Kay recalls a time when she was much, much younger.
It was late and dark. But my dad kept driving toward our hotel.
So while my sisters slept on either side of me in the back seat, and while my mom fought to stay awake up front to keep dad alert, four year-old me stood, my feet straddling the backseat middle floor bump and my hands gripping the front bench seat, talking and talking and talking.
Finally, my dad told my mom to just go to sleep—all my chatter would keep him very much awake.
I’ll never forget having my daddy all to myself—I was literally in his ear—and I remember how delighted I was to be able to ask him any question that popped into my head.
Maybe when Jesus told His disciples that we all ought to become like children, it was His way of saying that we should never stop asking questions of our Father. Perhaps also He meant that we should never stop asking questions at all!
Asking questions–a lost art?
It is true. Curious four-year-olds ask lots of questions! But scientists say that a child’s never-ending “why’s” aren’t meant to exasperate parents. Rather, Jeanna Bryner, Managing Editor at LiveScience, says, “Queries are genuine attempts at getting at the truth, and tots respond better to some answers than others.” Her article “Why Kids Ask Why” asserts:
This new finding, based on a two-part study involving children ages 2 to 5, also suggests they are much more active about their knowledge-gathering than previously thought.
“Even from really early on when they start asking these how and why questions, they are asking them in order to get explanations,” lead researcher Brandy Frazier of the University of Michigan told LiveScience.
But as children grow older, their questioning decreases. A Harvard Review poll of more than 200 of their clients estimated that, of those with children, 70-80% of their kids’ dialogues with others were comprised of questions. But those same clients said that only 15-25% of their own interactions consisted of questions.
5 possible reasons adults may stop asking questions
- Answers, not questions, get rewarded
The same Harvard Business Review article that mentioned the poll cited above, says, “Think back to your time growing up and in school. Chances are you received the most recognition or reward when you got the correct answers. Later in life, that incentive continues. At work, we often reward those who answer questions, not those who ask them. Questioning conventional wisdom can even lead to being sidelined, isolated, or considered a threat.”
- The assumed expectation of decision-making is fast and now
The HBR article continues, “Because expectations for decision-making have gone from get it done soon to get it done now to it should have been done yesterday, adults tend to jump to conclusions instead of asking more questions. And the unfortunate side effect of not asking enough questions is poor decision-making.”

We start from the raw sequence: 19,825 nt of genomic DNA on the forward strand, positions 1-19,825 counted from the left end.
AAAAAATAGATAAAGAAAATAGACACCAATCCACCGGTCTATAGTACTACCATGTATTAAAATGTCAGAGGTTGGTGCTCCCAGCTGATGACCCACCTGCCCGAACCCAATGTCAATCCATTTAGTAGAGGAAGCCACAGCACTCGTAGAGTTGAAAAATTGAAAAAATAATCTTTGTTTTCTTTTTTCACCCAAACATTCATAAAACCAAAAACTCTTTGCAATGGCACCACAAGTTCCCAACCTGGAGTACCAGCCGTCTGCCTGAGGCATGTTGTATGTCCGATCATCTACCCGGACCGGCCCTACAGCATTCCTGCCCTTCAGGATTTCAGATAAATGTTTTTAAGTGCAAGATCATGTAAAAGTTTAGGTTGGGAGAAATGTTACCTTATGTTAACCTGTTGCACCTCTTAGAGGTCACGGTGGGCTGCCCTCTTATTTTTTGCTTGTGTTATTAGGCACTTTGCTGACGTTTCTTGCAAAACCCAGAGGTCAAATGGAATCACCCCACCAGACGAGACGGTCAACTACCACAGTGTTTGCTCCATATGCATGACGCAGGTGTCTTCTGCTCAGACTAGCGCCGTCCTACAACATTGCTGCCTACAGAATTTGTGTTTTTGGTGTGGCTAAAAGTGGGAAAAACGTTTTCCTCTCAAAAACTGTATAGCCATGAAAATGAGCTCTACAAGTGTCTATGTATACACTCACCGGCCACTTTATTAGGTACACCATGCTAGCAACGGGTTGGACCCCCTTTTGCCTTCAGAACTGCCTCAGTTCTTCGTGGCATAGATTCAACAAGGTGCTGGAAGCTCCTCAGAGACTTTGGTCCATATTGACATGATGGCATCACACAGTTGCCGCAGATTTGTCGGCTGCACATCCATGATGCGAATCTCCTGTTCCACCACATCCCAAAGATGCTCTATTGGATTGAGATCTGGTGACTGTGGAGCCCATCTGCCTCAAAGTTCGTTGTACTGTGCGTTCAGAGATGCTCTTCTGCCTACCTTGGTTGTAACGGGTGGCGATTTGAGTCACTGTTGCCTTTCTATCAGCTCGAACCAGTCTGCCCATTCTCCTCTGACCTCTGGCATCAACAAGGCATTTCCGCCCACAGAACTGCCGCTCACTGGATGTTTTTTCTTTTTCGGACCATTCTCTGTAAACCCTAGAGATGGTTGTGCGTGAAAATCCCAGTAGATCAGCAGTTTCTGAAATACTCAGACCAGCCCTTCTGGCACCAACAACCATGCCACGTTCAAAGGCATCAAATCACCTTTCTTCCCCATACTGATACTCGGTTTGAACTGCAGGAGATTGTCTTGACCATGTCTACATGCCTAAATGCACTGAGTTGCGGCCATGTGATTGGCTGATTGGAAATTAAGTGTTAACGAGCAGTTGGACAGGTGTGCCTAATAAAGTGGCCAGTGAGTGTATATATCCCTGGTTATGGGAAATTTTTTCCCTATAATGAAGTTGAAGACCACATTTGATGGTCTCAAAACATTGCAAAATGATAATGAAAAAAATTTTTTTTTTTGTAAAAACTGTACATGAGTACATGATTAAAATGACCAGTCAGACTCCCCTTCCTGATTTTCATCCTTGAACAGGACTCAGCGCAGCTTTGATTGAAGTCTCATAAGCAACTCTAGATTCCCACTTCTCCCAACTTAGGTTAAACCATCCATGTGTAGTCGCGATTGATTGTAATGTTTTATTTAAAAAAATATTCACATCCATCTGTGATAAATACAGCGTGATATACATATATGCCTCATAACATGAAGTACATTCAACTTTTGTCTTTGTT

- Incorrect assumptions
In his article “Ask Questions: The Single Most Important Habit for Innovative Thinkers,” Paul Sloane says that “too many adults assume they know all the main things they need to know and they do not bother to ask more. They cling to their beliefs and remain certain in their assumptions—yet they often end up looking foolish.”
- Fear of looking weak, ignorant or unsure
Paul Sloane continues: “They like to give the impression that they are decisive and in command of the relevant issues. They fear that asking questions might introduce uncertainty or show them in a poor light.”
Today’s demand for immediate results prevents further exploration through asking questions because it just might slow too much down.
What about you?
For one reason or another have you fallen into the habit of not asking questions? In your workplace? At home? With others? At your church?
It is imperative—especially when it comes to our relationships—that we slow down and take the time to ask more and better questions. Asking questions doesn’t point to weakness or uncertainty, but has the potential to open a joyful world of understanding and exploration! Great leaders constantly ask questions and have a healthy and freeing awareness that they don’t—and can’t possibly—have all the answers! The brilliant scientist Albert Einstein once said:
The important thing is to not stop questioning. Curiosity has its own reason for existence. . . . Never lose a holy curiosity.